As Gun Violence Cast Pall Over America, Millions in Grants Targeted for School Safety

Frantic students were running in every direction. Helicopters, ambulances and police cars surrounded the scene while a confused parent confronted a television reporter.

“My daughter,” she said. “Where’s my daughter.”

In the wake of the latest school shooting at Santa Fe High School that left 10 dead, plenty of questions were asked, not the least of which of educators, law enforcement officials and policymakers in Texas and their counterparts across the country who were left to propose how they planned to ensure school safety.

Many of the answers convey a need for bulletproof windows, panic buttons and armed shelters in classrooms; others call for the state police or sheriff’s departments to provide security officers to patrol schools. As school officials and local law enforcement authorities nationwide debate each pitch, they all recognize one salient point – all or any these measures will take money.

That’s why news last week that the federal government was awarding the Sant Fe Independent School District a $1 million grant to provide “essential services” was of some comfort to local educators, law enforcement authorities and a concerned community still recovering from the deadly May 18 shooting at the high school.

Funding to Reduce Gun Violence

Libby Hikind, founder and CEO of, said since the shootings at Marjory Stoneman Douglas High School in February, some states have introduced legislature to provide funds.  School districts have also become more pro-active in looking for grants for security improvements. From Massachusetts to Wyoming, local public schools and districts, law enforcement, businesses and nonprofits can find identify funds on GrantWatch that promote safety, improve communications, increase preparedness and generally enhance the ability of all stakeholders to respond to a crisis.

Grants to USA Agencies and Tribes for Programs to Reduce Violent Crime in Schools

Grants to USA LEAs and IHEs to Support School Communities Following Violent and Traumatic Events

The announcement of new grants by U.S. Secretary of Education Betsy DeVos comes on the heels of Gov. Greg Abbot’s plan to offer $120 million in funding to help strengthen school security across Texas.

Programs of this kind to prevent violence and keep students protected have already been established in Wisconsin, where the state’s first school safety grant was awarded to Kenosha Unified School District, last week. The $100 million grant will enable district leaders to create a physical environment conducive to preventing violence by providing mental health training, blue flashing lights and gunshot detectors in school buildings.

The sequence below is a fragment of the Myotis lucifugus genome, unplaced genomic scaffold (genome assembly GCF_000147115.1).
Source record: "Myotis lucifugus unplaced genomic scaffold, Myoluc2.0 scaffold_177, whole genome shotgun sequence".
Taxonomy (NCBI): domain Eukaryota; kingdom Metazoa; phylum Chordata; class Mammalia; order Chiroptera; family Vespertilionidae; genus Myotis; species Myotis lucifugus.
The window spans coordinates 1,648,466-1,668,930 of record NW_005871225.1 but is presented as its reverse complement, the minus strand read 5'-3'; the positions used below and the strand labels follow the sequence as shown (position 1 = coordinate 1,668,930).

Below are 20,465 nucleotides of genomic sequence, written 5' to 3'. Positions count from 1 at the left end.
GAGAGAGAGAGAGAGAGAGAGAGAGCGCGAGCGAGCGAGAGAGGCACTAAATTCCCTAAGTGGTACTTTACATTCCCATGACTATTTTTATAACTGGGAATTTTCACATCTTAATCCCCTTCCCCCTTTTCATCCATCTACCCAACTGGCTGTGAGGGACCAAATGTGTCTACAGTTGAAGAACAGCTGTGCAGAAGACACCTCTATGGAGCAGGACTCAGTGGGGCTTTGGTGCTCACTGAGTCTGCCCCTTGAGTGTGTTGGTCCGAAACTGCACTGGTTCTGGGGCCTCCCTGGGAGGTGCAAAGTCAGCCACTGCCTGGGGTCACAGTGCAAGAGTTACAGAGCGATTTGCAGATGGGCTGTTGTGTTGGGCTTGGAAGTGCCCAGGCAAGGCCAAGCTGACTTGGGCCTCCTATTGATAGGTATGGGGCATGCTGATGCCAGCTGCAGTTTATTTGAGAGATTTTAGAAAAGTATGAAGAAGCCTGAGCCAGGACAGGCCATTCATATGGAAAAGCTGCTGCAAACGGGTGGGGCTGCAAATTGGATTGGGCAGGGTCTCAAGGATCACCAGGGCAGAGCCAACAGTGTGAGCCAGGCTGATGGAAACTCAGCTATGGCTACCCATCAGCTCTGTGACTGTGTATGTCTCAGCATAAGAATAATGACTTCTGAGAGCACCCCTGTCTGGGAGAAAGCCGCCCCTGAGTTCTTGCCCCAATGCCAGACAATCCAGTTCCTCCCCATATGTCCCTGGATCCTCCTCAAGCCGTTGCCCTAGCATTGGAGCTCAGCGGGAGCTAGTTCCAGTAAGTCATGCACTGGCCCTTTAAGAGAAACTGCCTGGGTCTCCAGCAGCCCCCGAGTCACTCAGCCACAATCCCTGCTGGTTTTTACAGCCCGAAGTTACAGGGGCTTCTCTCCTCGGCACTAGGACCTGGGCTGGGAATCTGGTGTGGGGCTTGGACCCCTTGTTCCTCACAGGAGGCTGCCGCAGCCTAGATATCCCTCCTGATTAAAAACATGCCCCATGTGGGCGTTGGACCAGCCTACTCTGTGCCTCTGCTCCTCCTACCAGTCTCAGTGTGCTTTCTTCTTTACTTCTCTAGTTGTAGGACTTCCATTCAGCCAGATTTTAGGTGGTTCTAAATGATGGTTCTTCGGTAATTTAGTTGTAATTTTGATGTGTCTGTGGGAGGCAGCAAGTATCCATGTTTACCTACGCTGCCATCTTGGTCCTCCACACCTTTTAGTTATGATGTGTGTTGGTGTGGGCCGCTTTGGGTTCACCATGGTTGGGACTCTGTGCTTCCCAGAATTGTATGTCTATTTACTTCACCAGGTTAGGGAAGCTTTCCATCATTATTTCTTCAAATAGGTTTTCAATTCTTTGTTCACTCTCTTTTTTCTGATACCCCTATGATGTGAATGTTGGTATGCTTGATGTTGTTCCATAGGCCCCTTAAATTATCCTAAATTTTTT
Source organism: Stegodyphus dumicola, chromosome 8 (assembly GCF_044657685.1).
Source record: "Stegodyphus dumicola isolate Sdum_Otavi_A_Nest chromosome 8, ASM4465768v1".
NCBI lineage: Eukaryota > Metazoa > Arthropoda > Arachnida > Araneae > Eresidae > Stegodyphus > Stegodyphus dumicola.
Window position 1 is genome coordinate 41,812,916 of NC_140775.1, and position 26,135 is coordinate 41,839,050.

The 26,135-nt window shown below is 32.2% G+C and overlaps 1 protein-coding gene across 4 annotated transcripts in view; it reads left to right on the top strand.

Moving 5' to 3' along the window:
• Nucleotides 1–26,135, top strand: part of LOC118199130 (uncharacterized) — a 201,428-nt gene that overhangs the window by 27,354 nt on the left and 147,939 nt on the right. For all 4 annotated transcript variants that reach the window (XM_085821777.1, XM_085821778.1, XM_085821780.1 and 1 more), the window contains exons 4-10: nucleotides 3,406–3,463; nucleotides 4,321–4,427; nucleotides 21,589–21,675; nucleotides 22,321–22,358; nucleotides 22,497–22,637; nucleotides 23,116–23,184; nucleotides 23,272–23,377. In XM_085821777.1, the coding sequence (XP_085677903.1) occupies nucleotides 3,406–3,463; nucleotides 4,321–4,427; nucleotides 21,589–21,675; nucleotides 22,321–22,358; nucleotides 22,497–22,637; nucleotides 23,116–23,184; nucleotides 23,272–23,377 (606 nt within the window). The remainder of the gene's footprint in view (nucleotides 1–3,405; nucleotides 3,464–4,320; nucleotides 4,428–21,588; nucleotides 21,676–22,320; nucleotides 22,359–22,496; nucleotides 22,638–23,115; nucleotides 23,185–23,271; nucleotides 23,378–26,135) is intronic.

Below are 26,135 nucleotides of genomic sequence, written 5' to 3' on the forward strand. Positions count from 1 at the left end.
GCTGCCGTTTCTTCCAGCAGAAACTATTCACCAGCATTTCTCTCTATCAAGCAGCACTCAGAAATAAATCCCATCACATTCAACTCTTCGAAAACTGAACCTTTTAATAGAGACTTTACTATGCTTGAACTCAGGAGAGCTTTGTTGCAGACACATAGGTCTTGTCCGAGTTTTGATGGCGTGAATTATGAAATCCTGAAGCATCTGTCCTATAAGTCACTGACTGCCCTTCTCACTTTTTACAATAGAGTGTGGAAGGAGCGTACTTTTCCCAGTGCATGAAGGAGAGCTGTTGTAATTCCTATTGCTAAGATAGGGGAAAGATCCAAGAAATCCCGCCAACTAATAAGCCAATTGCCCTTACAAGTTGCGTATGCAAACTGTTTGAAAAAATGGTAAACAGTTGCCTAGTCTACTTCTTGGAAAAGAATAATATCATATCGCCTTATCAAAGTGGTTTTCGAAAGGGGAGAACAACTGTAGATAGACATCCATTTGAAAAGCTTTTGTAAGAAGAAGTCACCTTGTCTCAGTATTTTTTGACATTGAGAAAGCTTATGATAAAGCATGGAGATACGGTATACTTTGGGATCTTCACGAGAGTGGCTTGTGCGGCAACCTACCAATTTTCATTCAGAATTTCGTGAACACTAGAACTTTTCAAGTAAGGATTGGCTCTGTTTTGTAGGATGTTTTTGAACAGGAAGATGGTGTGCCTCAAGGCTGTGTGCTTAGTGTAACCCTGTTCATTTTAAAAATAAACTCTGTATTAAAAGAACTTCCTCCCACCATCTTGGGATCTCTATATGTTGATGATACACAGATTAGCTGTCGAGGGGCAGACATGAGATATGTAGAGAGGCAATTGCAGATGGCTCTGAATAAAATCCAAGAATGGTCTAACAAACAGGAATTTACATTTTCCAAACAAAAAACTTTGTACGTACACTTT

Current Safety Initiatives

Currently, anyone who attempts to enter a Kenosha school building must first get “buzzed” in. Once they’re inside, they’re seen on surveillance cameras. By the time school reopens in the fall, the grant will have provided funds to install a shatter-proof film to cover the glass doors at every entrance. The school safety grant, however, does not allow the district to add more security officers, which is viewed as a recurring cost.

Wisconsin Attorney General Brad Schimel, who signed the decree, said hundreds more school safety grants will soon follow. More than 450 Wisconsin schools have submitted proposals to the School Safety Initiative Grant program, which awards each applicant up to $20,000 for added security measures.

The Gresham School District, which applied for a grant, is hoping to see some of that money to replace front doors with shatterproof glass, and install a camera, buzzer system and a fob lock system that will require teachers to swipe a card before entering buildings. School budgets are expected to cover the remaining costs of the district’s estimated $130,000 safety plan.

The School Safety Initiative was launched by Wisconsin Gov. Scott Walker shortly after the school shooting in Parkland, Florida that killed 14 students and three staff members. So far, in 2018 alone, the United States has witnessed 23 school shootings in which someone was hurt or killed. That averages out to more than one shooting a week.

Nonprofits, small businesses, entrepreneurs and concerned citizens frustrated by the often-overwhelming process involved with searching for grants to curb school violence and support homeland and national security can identify funding opportunities that are easy to read and simple to comprehend at Sign-up to receive the weekly GrantWatch newsletter which features geographic-specific funding opportunities.

About the Author: Staff Writer for GrantWatch

Libby Hikind

Libby Hikind is the founder and CEO of and the author of "The Queen of Grants: From Teacher to Grant Writer to CEO". Libby Hikind, began her grant writing career while working as a teacher in the New York City Department of Education. She wrote many grants for her classroom before raising millions for a Brooklyn school district. Throughout her professional career, she established her own grant writing agency in Staten Island with a fax newsletter for her clients of available grants. After retiring from teaching, Libby embraced the new technology and started GrantWatch. She then moved GrantWatch and her grant writing agency to Florida to enjoy her parents later years, and the rest is history. Today more than 230,000 people visit online, monthly.

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